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The breezy covert of the warbling grove,
J9That only shelter'd thefts of harmless love.

Good heaven! whatso.-rowsgloom'dthatparting
day, That call'd them from th iir native walks away;
When the poor exiles, every pleasure past, 20 Hung round the bowers, and fondly look'd their last, And took a long farewell, and wish'd in vain
For seats like these beyond the western main;
And shuddering still to face the distant deep,
Return'd and wept, and still return'd to weep. 21The good old sire, the first prepar'd to go To new-found worlds, and wept for others' woe;
But for himself, in conscious virtue brave,
He only wish'd for worlds beyond the grave.

"That only] 'Thy shady groves

Only relieve the heats, and cover loves,
Sheltering no other thefts, or cruelties.'

v. Nicholls' Poems, ii. 80. 'Often in amorous thefts of lawless love!'

v. Nicholls' Poems, ii. 278. x Compare Quinctiliani Declam. xiii. p. 272. 'Quod cives pascebat, nunc divitis unius hortus est. /Kquaup solo villas, et excisa patria sacra, et cum conjugiljus, parvisque liberis, respectantes patrium larcm migraverunt veteres coloni,' &c. Jl good old sire] 'The good old sire!'

v. Dryden's Ovid, vol. iii. p. 302. And ' The good old sire unconscious of decay! The modest matron clad in homespun gray.'

v. Threnod. August, E

His lovely daughter,\Jovelier in her tears,
The fond companion of his helpless years,
Silent went next, neglectful of her charms,
And left a lover's for her father's arms. Wi*- !With louder plaints the mother spoke her woes,
And bless'd the cot where every pleasure rose;
And kiss'd her thoughtless babes with many a tear,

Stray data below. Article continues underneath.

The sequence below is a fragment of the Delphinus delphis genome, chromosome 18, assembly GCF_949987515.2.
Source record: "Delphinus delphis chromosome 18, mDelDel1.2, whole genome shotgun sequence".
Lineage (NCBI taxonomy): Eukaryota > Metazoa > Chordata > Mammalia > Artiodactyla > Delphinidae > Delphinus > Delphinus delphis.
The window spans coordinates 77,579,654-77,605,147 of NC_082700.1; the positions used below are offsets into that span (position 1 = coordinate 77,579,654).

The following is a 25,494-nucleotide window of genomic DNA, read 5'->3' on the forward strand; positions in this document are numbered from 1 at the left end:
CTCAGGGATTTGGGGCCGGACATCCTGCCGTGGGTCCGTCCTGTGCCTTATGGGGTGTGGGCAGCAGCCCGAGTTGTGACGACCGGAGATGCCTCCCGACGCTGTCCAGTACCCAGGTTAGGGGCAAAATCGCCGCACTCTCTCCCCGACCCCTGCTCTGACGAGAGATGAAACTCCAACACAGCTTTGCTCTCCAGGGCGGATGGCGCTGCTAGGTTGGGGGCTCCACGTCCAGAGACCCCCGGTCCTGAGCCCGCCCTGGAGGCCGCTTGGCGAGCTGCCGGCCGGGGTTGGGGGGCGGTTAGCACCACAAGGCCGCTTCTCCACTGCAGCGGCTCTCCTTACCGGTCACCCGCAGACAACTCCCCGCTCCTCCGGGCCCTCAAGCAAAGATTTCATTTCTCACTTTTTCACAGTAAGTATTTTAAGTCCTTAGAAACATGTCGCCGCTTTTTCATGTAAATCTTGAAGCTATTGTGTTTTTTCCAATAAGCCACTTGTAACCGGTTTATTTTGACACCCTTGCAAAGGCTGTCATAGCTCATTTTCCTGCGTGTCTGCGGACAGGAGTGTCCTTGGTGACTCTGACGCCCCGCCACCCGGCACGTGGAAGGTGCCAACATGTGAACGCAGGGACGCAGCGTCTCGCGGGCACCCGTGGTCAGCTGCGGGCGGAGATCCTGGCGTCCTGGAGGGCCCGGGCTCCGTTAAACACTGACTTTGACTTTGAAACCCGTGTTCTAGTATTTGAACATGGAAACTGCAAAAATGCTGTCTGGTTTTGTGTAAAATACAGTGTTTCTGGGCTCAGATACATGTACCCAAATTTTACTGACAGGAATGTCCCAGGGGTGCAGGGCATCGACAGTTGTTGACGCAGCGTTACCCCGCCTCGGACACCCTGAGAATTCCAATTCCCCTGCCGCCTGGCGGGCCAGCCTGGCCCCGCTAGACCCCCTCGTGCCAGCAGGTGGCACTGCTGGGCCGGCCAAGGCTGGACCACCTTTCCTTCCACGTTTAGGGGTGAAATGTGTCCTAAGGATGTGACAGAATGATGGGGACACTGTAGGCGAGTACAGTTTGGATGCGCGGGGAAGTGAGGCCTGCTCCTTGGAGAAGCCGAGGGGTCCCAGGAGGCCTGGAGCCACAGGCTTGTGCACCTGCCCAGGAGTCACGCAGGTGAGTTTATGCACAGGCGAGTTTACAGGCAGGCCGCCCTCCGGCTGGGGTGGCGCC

And clasp'd them close, in sorrow doubly dear;
Whilst her fond husband strove to lend relief
In all the silent manliness of grief.

. O. luxury! thou curst by heaven's decree, How ill exchang'd are things like these for thee!How do thy potions with insidious joy Diffuse their pleasures only to destroy!Kingdoms by thee, to sickly greatness grown, Boast of a florid vigour not their own. At every draught more large and large they grow, A bloated mass of rank unwieldy woe;Till sapp'd their strength, and every part unsound, Down, down they sink, and spread a ruin round.

Even now the devastation is begun, And half the business of destruction done; Even now, methinks, as pondering here I stand, I see the rural virtues leave the land. Down where yon anchoring vessel spreads the sail That idly waiting flaps with every gale, Downward they move, a melancholy band, Pass from the shore, and darken all the strand.

Contented toil, and hospitable care,
And kind connubial tenderness are there;
And piety with wishes plac'd above,
And steady loyalty, and faithful love.
And thou, sweet Poetry, thou loveliest maid,
Still first to fly where sensual joys invade;
Unfit in these degenerate times of shame,
To catch the heart, or strike for honest fame;
Dear charming nymph, neglected and decried,
My shame in crowds, my solitary pride.
Thou source of all my bliss, and all my woe,
That found'st me poor at first, and keep'st me so;
Thou guide, by which the nobler arts excel,
Thou nurse of every virtue, fare thee well;
Farewell, and O! where'er thy voice be tried,
On Torno's cliffs, or Pambamarca's side,
Whether where equinoctial fervours glow,
Or winter wraps the polar world in snow,
Still let thy voice, prevailing over time,
Redress the rigours of th' inclement clime;
Aid slighted truth, with thy persuasive strain;
Teach erring man to spurn the rage of gain:
Teach him, that states of native strength possest,
Though very poor, may still be very blest;
That trade's proud empire hastes to swift decay,
As ocean sweeps the labour'd mole away;
While self-dependent power can time defy,
As rocks resist the billows and the sky.

/

THE HAUNCH OF VENISON,

A POETICAL EPISTLE TO LORD CLARE.

FIRST PRINTED IN MDCCLXV.

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